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Toxic Stress: Linking Historical Trauma to the Contemporary Health of American Indians and Alaska Natives
AuthorBegay, Tommy K., Jr.
Language, Reading & Culture
American Indian Health
MetadataShow full item record
PublisherThe University of Arizona.
RightsCopyright © is held by the author. Digital access to this material is made possible by the University Libraries, University of Arizona. Further transmission, reproduction or presentation (such as public display or performance) of protected items is prohibited except with permission of the author.
EmbargoRelease after 10-Nov-2012
AbstractThe legacy of historical trauma continues to plague Indigenous populations throughout the world. This theoretical dissertation describes how biology (neurodevelopment, neurobiology and endocrinology) and culture (inter-generationally learned behaviors) are intricately intertwined in the development of dysfunctional coping behaviors that contribute to stress-related chronic diseases (heart disease, obesity, type II diabetes mellitus, depression, neurodegenerative disorders and memory impairment) in some individuals. The primary impact of the many episodes of historically traumatic genocide has been post-traumatic stress disorder (PTSD) and the onset of dysregulation of the hypothalamic-pituitary-adrenal axis (HPA-axis). PTSD has had a profound impact on relationships and behaviors, while dysregulation of the HPA-axis is associated with pathophysiology. It is well documented that historical trauma has caused a cultural disconnect from traditional wellness and healing practices. Despite incredible resiliency, the result of this legacy has been a genesis of intergenerational, dysfunctional, coping strategies that have become subtly engrained in a viscous cycle of self-perpetuating, self-inflicting, dysfunctional behaviors that have been carried forward into the next generation as "toxic stress" - in the form of childhood abuse, domestic violence, interpersonal violence, and substance abuse. With time, the association to the initial traumatic assault erodes, leaving behind, collectively, a fragmented society that, in many places, has become the basis for a "cultural crisis". The approach presented in this dissertation is founded upon: 1) cultural acquisition theories that describe how existing cultural constructs and traditions are internalized by children and repeated throughout a life-time into the next generation; and 2) understanding the interaction of the autonomic nervous system (specifically, the HPA-axis and its activation by stress) and the neocortex, the basis for higher psychological processes associated with learning and cultural acquisition. This dissertation offers an explanation for the continued impact of historically traumatic events on the contemporary health and wellness of American Indian and Alaska Native people. It is hoped that this approach leads to specific intervention and prevention measures that are culturally relevant in addressing pathophysiology, cognitive-behavioral issues and the collective cultural changes that have ensued as a result of historical trauma.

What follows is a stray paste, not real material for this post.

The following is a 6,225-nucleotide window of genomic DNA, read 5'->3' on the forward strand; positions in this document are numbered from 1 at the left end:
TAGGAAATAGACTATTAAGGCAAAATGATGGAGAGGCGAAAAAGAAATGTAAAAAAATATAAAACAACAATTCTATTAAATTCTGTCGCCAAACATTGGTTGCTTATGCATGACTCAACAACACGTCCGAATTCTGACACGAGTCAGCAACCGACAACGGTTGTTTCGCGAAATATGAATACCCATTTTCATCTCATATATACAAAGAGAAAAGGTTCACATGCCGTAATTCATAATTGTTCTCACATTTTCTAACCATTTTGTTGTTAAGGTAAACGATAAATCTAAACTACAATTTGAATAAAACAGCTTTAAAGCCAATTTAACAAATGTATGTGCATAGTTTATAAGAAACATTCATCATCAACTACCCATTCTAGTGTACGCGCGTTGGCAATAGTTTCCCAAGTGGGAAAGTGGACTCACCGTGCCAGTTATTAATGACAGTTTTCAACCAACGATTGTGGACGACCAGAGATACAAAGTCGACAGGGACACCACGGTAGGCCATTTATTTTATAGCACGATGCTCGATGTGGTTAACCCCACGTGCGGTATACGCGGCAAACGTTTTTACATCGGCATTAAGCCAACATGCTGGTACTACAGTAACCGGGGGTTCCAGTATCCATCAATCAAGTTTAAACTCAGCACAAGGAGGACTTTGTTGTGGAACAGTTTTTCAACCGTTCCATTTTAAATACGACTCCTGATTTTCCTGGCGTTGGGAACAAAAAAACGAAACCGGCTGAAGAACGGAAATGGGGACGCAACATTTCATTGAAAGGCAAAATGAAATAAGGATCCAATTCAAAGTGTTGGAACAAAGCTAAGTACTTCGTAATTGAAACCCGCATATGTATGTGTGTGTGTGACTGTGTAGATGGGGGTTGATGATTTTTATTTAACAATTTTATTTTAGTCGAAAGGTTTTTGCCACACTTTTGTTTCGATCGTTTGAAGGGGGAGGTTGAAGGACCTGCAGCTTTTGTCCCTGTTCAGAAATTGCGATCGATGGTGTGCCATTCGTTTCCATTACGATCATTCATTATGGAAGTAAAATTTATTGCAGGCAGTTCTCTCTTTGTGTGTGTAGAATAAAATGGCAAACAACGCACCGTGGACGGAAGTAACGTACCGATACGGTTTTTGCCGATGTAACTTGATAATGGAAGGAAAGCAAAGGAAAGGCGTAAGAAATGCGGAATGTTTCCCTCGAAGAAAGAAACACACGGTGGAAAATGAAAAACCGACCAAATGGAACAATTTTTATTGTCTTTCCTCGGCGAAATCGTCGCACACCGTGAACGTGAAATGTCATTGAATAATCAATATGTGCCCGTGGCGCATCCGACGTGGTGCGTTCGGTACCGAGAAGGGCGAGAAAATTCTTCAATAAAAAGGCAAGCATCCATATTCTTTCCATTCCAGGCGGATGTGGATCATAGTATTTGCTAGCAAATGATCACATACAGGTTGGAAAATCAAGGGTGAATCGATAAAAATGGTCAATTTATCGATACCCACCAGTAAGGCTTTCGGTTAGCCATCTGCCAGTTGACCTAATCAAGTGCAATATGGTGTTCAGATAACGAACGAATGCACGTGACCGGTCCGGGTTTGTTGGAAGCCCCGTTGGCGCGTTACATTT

Degree ProgramGraduate College
Language, Reading & Culture